For many student veterans, the switch from life in the military to life on campus can be difficult.
Heidi Booth, a peer support specialist at Truman Veterans’ Hospital, didn’t know how she was going to make the adjustment after serving in the Army.
“I was lost, and I was scared,” she said. “I needed (to be around) veterans, but I didn’t know where they were.”
It’s a problem that MU and the veterans hospital tries to address by providing resources to help student veterans in the campus community.
Part of that is the annual Mental Health Summit that was held Tuesday at MU’s Memorial Student Union. The summit featured panels on resources for student veterans both on and off campus. Topics included suicide prevention and future research on the student-veteran experience.
At a panel focused on adjusting to civilian life and the struggles that returning service members face, David Hammer, a Vietnam War combat veteran and founder of All the Way Home, an organization aimed at helping veterans, talked about his experience with late-onset PTSD and how fellow veterans struggle with seeking help.
“The veterans cannot do it without the help of the community,” he said. “Without compassion or care, they’re walking a long, lonely road.”
A loss of identity is something that many veterans face when returning from service. Star Cathcart, operations director of Welcome Home Operations, an organization that aims to put an end to the homeless problem veterans face, spoke about about how therapy groups can help veterans gain insight about their problems.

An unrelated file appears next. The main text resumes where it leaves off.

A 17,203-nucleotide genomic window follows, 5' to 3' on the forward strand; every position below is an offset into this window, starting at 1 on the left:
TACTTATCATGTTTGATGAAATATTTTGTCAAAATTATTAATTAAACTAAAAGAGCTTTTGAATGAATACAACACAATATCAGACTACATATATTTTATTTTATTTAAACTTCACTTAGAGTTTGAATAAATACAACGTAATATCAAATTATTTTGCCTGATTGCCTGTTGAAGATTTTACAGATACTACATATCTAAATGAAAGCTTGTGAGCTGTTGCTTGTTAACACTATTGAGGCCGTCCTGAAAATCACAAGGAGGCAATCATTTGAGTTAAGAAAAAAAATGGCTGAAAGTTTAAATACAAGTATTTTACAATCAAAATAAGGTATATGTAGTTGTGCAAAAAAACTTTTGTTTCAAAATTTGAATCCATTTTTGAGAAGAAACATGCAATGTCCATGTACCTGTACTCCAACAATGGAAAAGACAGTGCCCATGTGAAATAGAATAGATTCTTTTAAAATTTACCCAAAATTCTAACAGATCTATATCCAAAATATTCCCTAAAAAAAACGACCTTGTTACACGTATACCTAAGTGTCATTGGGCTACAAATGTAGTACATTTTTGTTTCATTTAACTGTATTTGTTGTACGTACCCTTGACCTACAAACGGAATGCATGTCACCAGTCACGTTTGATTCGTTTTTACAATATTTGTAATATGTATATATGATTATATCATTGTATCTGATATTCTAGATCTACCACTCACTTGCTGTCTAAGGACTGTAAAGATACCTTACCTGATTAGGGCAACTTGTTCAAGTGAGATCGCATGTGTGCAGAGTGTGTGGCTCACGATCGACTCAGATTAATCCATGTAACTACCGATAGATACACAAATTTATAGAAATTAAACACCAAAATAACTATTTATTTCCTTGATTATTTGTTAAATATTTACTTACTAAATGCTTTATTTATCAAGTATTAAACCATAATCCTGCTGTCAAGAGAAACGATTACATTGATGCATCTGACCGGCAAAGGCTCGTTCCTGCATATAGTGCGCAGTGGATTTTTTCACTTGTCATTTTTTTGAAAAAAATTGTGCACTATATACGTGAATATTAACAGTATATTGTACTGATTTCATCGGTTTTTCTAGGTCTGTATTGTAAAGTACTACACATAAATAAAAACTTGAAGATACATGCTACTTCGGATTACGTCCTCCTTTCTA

Suicide is another mental health issue some returning veterans face, for there is often a stigma around seeking mental health treatment within the community.
According to data from by the U.S. Department of Veterans Affairs, the suicide rate of veterans ages 18 to 34 substantially increased from 2005 to 2016, with the highest suicide rates in 2016 among all age groups at a rate of 45 suicides per 100,000 people.
According to mental health advocates within the community, reaching out to someone who you may feel is in danger of dying by suicide is incredibly important.
“Suicide prevention is everyone’s responsibility,” Paul Korte, mental health professional at the veterans hospital, said during a suicide prevention panel Tuesday.
The MU campus has a lot of resources available for student veterans that can assist with potential mental health problems they can encounter.
The MU Veterans Center, located in Room N-5 of the student union, offers mentoring, tutoring and help with housing, financial and personal issues to students and employees, according to its website. It also provides health and mental health referrals to the veterans hospital, specialists at the MU Student Health Center, the MU Counseling Center and the School of Medicine’s Department of Neurology.
Last month, MU opened the Mizzou Veterans Wellness Center, a collaboration between the veterans hospital and the MU’s School of Law Veterans Clinic, according to previous Missourian reporting. It is located in the School of Law’s Hulston Hall.
The veterans hospital provides health services for various minority groups, including women and members of the LGBTQ community, according to its website.
The hospital was recently named a leader in “LGBTQ Healthcare Equality” by the Human Rights Campaign, according to previous Missourian reporting.
Tuesday’s summit also focused on various off-campus mental health resources for veterans.
Samantha Moog, clinical case manager at the Family Access Center of Excellence or FACE, a center focused on improving access to mental health services for families, spoke about how FACE serves the entire family.
“FACE works with families when going through the process of finding out what (kind of help) works for them,” she said.
Susan O’Neill of the MU Psychology Clinic said there is a persistent misconception that veterans are hard to work with, but her experience could not be more different.
“They’re some of the kindest, smartest and bravest people I have encountered,” she said.
Supervising editors are Katherine Reed and Kaleigh Feldkamp.